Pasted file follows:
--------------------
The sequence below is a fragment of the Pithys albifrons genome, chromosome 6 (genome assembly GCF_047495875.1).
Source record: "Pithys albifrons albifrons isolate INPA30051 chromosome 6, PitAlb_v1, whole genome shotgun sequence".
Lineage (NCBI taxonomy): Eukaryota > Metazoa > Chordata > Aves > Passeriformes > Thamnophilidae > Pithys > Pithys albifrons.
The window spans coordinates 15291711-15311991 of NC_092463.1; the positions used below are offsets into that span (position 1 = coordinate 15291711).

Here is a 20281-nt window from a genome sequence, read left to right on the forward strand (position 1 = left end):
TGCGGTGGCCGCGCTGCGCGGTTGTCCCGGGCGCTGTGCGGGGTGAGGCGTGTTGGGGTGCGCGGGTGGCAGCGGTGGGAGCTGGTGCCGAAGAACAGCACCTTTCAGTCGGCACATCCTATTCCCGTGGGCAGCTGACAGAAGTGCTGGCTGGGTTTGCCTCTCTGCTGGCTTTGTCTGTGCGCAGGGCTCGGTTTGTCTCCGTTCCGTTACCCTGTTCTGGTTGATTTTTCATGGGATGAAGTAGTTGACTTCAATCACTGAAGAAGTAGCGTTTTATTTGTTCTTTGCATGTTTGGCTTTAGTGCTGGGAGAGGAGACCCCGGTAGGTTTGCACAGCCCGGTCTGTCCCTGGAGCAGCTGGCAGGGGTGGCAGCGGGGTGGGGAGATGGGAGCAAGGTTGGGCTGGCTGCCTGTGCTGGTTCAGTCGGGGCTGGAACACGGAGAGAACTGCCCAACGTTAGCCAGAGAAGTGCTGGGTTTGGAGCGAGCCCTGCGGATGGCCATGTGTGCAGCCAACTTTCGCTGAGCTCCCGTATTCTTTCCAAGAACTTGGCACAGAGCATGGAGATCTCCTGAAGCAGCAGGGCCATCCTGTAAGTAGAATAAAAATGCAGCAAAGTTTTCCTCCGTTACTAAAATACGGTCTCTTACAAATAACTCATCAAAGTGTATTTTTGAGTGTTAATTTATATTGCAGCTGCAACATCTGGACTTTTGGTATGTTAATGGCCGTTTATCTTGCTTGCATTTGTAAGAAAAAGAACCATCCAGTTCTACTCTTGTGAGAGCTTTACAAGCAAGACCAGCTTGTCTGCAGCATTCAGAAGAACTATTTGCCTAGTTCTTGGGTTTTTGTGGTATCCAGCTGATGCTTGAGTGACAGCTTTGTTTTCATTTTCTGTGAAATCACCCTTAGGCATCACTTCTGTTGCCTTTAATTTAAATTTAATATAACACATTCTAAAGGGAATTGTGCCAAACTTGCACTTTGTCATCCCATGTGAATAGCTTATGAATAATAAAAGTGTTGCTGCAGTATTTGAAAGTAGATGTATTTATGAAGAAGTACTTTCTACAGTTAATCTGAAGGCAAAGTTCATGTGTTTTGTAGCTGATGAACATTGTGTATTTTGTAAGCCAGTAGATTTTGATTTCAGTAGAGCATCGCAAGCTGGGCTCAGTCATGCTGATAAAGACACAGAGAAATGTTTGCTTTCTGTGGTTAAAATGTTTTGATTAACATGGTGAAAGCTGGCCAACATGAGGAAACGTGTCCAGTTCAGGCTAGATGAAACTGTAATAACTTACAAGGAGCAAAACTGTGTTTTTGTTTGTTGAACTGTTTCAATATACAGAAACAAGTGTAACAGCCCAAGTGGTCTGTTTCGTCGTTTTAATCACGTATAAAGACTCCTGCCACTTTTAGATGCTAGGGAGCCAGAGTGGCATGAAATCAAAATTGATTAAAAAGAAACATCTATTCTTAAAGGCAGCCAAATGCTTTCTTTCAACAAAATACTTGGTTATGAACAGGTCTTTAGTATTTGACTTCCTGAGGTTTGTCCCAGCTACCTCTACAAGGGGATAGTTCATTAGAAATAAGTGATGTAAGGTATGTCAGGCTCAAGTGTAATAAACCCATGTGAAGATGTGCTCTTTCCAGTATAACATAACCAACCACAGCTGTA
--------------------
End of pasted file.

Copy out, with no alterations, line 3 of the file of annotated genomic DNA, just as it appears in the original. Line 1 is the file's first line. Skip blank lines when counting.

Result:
Lineage (NCBI taxonomy): Eukaryota > Metazoa > Chordata > Aves > Passeriformes > Thamnophilidae > Pithys > Pithys albifrons.